Location

London

Event Website

http://www.csce2016.ca/

Description

Green roofs, also referred to as vegetated roofs, have increased in popularity in recent years in North America. Traditionally their use had been more prominent in European countries, such as Germany, however the North American design community have recently adopted them, thanks in part to programs such as LEED and the City of Toronto’s Green Roof Bylaw. Toronto’s Green Roof Bylaw mandates “green roofs on new commercial, institutional and residential development with a minimum Gross Floor Area of 2,000m2 as of January 31, 2010”. Also contained within the aforementioned Green Roof Bylaw is a requirement that the submitted green roof design explicitly state the uplift wind pressures that it has been designed for, and how the design addresses the stated pressures. This report needs to be stamped by a Professional Engineer.

This requirement has led to many questions regarding the wind resistance of a green roof, which is a unique building material in many ways - it is organic, living, porous, and has a variable weight (based on the amount of water it is retaining). Conventional building materials have strict tolerances and highly standardized, whereas the properties of green roofs change on a daily basis.

The intent of this paper is to discuss the design of a green roof in order to prevent lift off/fly away of a green roof assembly. The methods presented are based on applicable standards and building codes, as well as specific testing that has been undertaken on a green roof system to demonstrate its porosity and pressure equalization properties.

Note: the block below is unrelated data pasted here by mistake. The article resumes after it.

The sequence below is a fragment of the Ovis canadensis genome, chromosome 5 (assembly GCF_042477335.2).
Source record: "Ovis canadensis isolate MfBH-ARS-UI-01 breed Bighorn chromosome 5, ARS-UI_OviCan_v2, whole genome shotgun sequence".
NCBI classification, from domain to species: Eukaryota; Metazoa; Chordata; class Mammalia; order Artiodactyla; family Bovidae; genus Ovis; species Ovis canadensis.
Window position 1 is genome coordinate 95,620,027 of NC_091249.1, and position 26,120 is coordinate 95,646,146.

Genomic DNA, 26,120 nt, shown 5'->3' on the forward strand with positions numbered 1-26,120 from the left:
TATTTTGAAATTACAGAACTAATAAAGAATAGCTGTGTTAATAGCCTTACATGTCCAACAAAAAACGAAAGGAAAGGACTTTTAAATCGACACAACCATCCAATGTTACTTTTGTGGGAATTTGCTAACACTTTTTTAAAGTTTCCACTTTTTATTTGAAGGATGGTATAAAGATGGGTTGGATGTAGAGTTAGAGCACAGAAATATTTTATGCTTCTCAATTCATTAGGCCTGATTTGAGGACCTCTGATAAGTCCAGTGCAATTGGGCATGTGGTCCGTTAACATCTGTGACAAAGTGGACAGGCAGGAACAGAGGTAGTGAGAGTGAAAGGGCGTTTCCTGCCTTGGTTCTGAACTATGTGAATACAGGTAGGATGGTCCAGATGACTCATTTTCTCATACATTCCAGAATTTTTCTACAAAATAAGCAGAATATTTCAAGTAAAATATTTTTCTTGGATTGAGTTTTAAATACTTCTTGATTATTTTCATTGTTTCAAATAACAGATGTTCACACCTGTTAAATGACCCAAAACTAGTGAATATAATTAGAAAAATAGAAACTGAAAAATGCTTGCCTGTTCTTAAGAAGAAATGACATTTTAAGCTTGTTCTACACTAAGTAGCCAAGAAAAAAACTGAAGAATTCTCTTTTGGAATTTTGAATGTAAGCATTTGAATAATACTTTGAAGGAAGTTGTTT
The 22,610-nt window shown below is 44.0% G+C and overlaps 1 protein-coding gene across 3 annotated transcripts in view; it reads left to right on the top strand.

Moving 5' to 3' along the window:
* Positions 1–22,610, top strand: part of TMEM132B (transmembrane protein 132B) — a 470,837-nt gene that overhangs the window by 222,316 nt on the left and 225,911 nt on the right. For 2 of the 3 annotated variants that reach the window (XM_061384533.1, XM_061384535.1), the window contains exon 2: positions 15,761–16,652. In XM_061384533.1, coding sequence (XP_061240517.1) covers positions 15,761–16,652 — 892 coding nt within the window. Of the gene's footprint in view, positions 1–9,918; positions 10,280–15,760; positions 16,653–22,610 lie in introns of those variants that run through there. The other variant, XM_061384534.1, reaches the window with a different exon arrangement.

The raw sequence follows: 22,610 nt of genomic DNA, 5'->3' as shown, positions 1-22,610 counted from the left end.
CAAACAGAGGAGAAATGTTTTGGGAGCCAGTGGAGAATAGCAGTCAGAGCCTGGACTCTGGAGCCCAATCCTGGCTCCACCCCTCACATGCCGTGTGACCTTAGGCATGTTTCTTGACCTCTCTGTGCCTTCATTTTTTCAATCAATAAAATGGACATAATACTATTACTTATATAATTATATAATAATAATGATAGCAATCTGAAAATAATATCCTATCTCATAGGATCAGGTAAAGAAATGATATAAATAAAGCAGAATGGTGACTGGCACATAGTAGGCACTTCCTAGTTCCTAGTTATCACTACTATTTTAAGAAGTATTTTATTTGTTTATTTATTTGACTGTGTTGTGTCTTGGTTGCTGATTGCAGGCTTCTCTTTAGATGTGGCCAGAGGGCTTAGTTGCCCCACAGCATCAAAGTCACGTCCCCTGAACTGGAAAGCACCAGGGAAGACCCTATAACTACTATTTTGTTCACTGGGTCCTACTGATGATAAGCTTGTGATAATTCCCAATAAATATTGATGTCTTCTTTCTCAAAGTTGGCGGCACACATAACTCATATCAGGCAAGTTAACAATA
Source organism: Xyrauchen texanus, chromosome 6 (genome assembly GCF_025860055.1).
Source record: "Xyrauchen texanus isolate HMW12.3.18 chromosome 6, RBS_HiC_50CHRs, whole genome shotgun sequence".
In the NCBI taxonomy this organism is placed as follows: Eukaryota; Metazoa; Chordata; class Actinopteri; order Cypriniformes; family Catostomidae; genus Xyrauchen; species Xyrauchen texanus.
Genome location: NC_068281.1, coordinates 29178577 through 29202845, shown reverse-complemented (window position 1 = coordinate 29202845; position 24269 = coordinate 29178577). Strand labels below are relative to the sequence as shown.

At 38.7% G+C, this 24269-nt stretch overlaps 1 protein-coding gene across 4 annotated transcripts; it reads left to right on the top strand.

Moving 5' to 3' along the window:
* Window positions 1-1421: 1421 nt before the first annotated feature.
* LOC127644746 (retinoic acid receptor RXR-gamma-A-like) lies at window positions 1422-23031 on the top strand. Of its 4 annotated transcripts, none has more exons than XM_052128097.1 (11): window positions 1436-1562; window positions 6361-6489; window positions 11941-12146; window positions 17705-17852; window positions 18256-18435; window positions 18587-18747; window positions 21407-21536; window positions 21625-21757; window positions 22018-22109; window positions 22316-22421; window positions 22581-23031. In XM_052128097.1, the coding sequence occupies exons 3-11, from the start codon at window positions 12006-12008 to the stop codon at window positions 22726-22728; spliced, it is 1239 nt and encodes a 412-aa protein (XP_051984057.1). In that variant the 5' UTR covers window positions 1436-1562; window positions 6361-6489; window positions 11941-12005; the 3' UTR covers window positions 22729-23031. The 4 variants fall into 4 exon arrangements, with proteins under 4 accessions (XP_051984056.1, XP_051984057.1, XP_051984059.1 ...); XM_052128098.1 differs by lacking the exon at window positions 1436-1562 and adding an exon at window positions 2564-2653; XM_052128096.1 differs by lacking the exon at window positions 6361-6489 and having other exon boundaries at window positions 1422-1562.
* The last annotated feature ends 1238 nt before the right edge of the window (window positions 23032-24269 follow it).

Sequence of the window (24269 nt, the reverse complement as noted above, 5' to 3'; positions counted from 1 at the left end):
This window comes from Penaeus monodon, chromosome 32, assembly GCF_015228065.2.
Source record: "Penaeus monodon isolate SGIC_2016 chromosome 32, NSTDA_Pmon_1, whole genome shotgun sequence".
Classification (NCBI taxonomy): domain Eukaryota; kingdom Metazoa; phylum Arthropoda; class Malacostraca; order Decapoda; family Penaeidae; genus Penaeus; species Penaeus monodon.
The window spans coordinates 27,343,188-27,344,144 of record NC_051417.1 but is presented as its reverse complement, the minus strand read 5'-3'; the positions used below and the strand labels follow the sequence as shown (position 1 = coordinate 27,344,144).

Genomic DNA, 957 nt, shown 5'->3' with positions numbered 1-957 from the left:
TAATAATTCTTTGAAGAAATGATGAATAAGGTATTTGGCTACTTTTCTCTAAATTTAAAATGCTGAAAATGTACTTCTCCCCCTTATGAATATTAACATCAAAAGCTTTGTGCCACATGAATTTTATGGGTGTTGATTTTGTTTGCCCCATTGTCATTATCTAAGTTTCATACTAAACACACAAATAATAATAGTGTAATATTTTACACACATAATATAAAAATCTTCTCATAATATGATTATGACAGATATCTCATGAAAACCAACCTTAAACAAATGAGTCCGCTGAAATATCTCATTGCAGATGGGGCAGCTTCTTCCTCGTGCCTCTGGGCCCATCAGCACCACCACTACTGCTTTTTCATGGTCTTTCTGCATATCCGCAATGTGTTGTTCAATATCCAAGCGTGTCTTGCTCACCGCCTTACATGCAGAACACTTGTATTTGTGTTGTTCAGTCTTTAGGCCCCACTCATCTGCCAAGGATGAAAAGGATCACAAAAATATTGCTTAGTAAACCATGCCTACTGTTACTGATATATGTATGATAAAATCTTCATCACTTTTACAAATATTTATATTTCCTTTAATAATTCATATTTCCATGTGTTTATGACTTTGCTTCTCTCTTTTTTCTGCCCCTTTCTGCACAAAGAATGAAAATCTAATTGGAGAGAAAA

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Jun 1st, 12:00 AM Jun 4th, 12:00 AM

NDM-556: WIND UPLIFT RESISTANCE DESIGN OF A GREEN ROOF

London

Green roofs, also referred to as vegetated roofs, have increased in popularity in recent years in North America. Traditionally their use had been more prominent in European countries, such as Germany, however the North American design community have recently adopted them, thanks in part to programs such as LEED and the City of Toronto’s Green Roof Bylaw. Toronto’s Green Roof Bylaw mandates “green roofs on new commercial, institutional and residential development with a minimum Gross Floor Area of 2,000m2 as of January 31, 2010”. Also contained within the aforementioned Green Roof Bylaw is a requirement that the submitted green roof design explicitly state the uplift wind pressures that it has been designed for, and how the design addresses the stated pressures. This report needs to be stamped by a Professional Engineer.

This requirement has led to many questions regarding the wind resistance of a green roof, which is a unique building material in many ways - it is organic, living, porous, and has a variable weight (based on the amount of water it is retaining). Conventional building materials have strict tolerances and highly standardized, whereas the properties of green roofs change on a daily basis.

The intent of this paper is to discuss the design of a green roof in order to prevent lift off/fly away of a green roof assembly. The methods presented are based on applicable standards and building codes, as well as specific testing that has been undertaken on a green roof system to demonstrate its porosity and pressure equalization properties.

http://ir.lib.uwo.ca/csce2016/London/NaturalDisasterMitigation/37